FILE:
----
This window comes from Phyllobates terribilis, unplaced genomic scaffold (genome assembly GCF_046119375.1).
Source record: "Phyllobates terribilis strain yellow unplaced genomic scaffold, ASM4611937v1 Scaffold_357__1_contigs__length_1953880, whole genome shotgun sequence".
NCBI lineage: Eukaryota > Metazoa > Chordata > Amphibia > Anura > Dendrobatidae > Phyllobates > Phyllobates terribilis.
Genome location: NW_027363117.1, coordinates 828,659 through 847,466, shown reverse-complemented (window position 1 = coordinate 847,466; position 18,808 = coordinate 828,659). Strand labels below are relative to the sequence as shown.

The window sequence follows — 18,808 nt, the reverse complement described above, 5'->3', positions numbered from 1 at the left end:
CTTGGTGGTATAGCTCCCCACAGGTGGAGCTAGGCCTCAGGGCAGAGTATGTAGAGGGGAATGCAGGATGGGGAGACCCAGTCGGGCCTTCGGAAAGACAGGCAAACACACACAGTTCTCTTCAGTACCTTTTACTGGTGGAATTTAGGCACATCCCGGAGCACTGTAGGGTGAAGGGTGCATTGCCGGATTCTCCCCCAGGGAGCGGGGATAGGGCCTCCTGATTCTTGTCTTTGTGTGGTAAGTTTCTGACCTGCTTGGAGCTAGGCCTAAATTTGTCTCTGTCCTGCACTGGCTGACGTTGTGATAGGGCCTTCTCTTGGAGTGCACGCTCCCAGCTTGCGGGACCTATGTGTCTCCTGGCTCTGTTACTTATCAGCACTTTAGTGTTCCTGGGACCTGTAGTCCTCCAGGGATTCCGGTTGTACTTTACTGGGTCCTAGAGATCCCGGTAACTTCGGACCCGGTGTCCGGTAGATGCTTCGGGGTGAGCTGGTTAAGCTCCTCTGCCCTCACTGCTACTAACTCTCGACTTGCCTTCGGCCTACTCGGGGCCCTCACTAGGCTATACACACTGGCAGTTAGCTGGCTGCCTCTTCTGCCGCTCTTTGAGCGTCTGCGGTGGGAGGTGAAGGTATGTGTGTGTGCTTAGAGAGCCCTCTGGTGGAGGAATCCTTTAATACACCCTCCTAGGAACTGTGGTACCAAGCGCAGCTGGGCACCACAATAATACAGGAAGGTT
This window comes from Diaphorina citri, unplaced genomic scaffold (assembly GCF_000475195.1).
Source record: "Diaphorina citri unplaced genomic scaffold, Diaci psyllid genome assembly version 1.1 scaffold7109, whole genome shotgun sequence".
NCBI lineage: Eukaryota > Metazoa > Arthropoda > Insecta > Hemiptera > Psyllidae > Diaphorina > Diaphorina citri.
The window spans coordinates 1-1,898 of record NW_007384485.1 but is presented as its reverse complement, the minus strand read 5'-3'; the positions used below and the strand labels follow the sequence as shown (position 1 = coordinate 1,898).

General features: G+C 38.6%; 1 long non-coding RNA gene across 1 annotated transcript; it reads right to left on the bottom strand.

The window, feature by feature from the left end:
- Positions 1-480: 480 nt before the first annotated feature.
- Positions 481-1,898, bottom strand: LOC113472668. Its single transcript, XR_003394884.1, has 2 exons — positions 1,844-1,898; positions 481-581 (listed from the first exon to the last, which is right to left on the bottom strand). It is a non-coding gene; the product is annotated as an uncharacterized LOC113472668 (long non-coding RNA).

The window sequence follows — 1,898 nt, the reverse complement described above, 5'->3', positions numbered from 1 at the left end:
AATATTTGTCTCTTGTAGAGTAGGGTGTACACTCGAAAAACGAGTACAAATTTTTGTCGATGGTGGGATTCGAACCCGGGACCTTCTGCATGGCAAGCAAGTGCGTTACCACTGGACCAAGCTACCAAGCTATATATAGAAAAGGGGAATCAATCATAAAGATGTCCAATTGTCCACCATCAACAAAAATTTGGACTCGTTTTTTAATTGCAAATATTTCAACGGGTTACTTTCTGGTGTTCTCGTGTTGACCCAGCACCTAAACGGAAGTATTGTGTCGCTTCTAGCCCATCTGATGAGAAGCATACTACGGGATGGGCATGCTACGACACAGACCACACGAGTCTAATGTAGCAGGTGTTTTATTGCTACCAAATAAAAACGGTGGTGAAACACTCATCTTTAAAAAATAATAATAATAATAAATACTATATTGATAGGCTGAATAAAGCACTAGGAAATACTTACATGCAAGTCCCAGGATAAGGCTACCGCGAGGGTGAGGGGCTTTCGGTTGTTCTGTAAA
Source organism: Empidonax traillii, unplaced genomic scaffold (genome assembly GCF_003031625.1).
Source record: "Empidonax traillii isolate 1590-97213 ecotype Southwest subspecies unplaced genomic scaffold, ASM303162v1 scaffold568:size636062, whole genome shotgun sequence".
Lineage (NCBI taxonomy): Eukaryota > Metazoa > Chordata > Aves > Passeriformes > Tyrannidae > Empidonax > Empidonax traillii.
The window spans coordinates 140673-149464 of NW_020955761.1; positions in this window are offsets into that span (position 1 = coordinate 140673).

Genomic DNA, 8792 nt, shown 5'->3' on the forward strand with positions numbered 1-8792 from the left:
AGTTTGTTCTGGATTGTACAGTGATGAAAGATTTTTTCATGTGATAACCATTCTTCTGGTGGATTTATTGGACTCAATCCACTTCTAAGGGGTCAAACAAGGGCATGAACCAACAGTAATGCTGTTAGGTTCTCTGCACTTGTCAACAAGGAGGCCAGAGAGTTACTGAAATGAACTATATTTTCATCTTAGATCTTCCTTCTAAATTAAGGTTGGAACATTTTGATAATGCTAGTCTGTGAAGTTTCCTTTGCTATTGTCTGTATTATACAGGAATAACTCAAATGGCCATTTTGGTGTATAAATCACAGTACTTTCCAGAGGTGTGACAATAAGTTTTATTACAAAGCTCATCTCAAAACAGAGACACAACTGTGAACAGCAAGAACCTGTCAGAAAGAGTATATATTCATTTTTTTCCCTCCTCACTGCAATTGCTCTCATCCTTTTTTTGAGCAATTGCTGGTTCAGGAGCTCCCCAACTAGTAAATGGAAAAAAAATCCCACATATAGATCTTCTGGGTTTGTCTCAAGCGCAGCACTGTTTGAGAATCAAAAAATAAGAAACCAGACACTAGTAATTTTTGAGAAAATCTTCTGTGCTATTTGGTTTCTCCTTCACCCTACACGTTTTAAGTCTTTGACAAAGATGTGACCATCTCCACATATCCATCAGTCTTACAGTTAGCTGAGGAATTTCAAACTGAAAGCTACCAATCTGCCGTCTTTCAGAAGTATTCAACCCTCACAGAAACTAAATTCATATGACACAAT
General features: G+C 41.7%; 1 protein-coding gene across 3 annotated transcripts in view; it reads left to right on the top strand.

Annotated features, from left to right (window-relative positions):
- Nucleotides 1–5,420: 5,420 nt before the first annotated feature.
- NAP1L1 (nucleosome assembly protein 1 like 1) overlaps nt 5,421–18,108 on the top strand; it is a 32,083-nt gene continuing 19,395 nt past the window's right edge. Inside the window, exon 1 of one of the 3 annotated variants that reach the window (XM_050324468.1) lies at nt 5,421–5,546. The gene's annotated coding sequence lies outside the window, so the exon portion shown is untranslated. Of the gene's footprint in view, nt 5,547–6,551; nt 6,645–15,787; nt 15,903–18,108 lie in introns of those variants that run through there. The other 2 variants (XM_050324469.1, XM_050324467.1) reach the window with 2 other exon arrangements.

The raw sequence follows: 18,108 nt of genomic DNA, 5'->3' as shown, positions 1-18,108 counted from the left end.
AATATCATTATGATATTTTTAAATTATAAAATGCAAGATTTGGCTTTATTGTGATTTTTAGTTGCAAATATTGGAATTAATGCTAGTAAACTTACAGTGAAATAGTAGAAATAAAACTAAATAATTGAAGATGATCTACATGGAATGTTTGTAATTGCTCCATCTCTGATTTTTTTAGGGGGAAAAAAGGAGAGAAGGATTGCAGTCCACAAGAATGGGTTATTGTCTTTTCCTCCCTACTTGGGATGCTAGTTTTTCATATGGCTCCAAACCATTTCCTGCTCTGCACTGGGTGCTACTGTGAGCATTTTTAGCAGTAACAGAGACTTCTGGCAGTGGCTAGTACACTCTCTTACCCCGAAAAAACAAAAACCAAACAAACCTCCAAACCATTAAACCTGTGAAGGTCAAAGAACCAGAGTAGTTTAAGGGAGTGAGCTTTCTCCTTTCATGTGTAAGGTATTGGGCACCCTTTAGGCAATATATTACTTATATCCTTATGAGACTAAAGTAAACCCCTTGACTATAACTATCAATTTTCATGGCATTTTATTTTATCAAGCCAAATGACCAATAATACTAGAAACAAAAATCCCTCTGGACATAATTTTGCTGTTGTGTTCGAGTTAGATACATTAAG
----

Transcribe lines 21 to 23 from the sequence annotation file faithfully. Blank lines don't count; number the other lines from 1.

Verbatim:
Genomic DNA, 8792 nt, shown 5'->3' on the forward strand with positions numbered 1-8792 from the left:
AGTTTGTTCTGGATTGTACAGTGATGAAAGATTTTTTCATGTGATAACCATTCTTCTGGTGGATTTATTGGACTCAATCCACTTCTAAGGGGTCAAACAAGGGCATGAACCAACAGTAATGCTGTTAGGTTCTCTGCACTTGTCAACAAGGAGGCCAGAGAGTTACTGAAATGAACTATATTTTCATCTTAGATCTTCCTTCTAAATTAAGGTTGGAACATTTTGATAATGCTAGTCTGTGAAGTTTCCTTTGCTATTGTCTGTATTATACAGGAATAACTCAAATGGCCATTTTGGTGTATAAATCACAGTACTTTCCAGAGGTGTGACAATAAGTTTTATTACAAAGCTCATCTCAAAACAGAGACACAACTGTGAACAGCAAGAACCTGTCAGAAAGAGTATATATTCATTTTTTTCCCTCCTCACTGCAATTGCTCTCATCCTTTTTTTGAGCAATTGCTGGTTCAGGAGCTCCCCAACTAGTAAATGGAAAAAAAATCCCACATATAGATCTTCTGGGTTTGTCTCAAGCGCAGCACTGTTTGAGAATCAAAAAATAAGAAACCAGACACTAGTAATTTTTGAGAAAATCTTCTGTGCTATTTGGTTTCTCCTTCACCCTACACGTTTTAAGTCTTTGACAAAGATGTGACCATCTCCACATATCCATCAGTCTTACAGTTAGCTGAGGAATTTCAAACTGAAAGCTACCAATCTGCCGTCTTTCAGAAGTATTCAACCCTCACAGAAACTAAATTCATATGACACAAT
General features: G+C 41.7%; 1 protein-coding gene across 3 annotated transcripts in view; it reads left to right on the top strand.